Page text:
But, if you are hoping to blame the British, or more specifically, the English; you might be a little disappointed. In the 5th Century AD, three Germanic tribes (the Saxons, the Angles, and the Jutes) hailing from Germany and Denmark invaded Britain. Along with war and violence, they also brought their languages. Before their arrival, the inhabitants of Britain spoke mixture of Latin (courtesy of the earlier Roman invasion of course) and various Celtic languages.
Over the years, the Saxons, the Angles, and the Jutes made Britain their home and eventually began to mix their different Germanic dialects to form Old English (commonly known as Anglo-Saxon). The Angles came from “Engle” and their language was called “Englisc” – from which the words “England” and “English” are derived.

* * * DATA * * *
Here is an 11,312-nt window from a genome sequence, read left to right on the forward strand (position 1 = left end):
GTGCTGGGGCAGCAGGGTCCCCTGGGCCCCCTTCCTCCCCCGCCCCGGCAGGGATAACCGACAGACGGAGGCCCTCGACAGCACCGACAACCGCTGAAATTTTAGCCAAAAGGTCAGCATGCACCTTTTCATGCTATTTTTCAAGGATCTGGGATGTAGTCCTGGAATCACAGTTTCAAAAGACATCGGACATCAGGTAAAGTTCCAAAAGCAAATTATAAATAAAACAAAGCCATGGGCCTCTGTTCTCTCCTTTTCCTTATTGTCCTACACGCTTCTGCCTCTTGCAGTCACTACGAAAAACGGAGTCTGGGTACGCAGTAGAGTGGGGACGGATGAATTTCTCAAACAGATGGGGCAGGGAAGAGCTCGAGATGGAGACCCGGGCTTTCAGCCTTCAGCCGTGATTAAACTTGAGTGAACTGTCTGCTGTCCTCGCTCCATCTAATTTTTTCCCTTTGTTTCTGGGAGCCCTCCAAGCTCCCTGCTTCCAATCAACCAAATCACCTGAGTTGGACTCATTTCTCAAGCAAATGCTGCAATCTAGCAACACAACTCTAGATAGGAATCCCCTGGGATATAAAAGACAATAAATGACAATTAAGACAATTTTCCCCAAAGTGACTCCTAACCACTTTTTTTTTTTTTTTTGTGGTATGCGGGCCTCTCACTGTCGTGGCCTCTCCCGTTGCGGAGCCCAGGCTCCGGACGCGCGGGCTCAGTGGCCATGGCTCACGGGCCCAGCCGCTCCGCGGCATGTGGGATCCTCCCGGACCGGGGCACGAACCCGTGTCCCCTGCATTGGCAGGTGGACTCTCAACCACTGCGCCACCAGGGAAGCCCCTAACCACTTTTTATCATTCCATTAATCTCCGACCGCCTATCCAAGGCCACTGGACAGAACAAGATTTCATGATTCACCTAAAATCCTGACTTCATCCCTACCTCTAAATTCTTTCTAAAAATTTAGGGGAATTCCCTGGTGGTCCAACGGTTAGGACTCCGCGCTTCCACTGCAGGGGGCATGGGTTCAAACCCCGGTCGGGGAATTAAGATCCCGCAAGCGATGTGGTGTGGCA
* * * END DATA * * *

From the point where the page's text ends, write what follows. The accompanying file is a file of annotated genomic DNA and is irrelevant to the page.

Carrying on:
Of course, if you tried to understand Old English today, you would have great difficulty, despite the fact that about half the most common Modern English words have Old English roots. Let’s not forget that Middle English also brought some interesting developments, and can you guess the reason why?
That’s right, another invasion! Are you sensing a pattern yet? In 1066, the Normans (from Normandy in France) brought French to England and what followed was a linguist class division. The upper class spoke French, while the lower classes were stuck with English. Eventually, English won out, but this time with the addition of many French words. Middle English was also the time of the ‘Great Vowel Shift’, which to me sounds like a great mystery novel but was actually the change in the pronunciation of vowels.
Not surprisingly, the invention of printing in the time of Modern English meant that the language had to be standardised, and spelling and grammar rules were set. Since that time, however, English has vastly expanded its vocabulary and also adopted foreign words from many countries. With new words being added to the dictionary every year, who knows where English will be in another 1,400 years?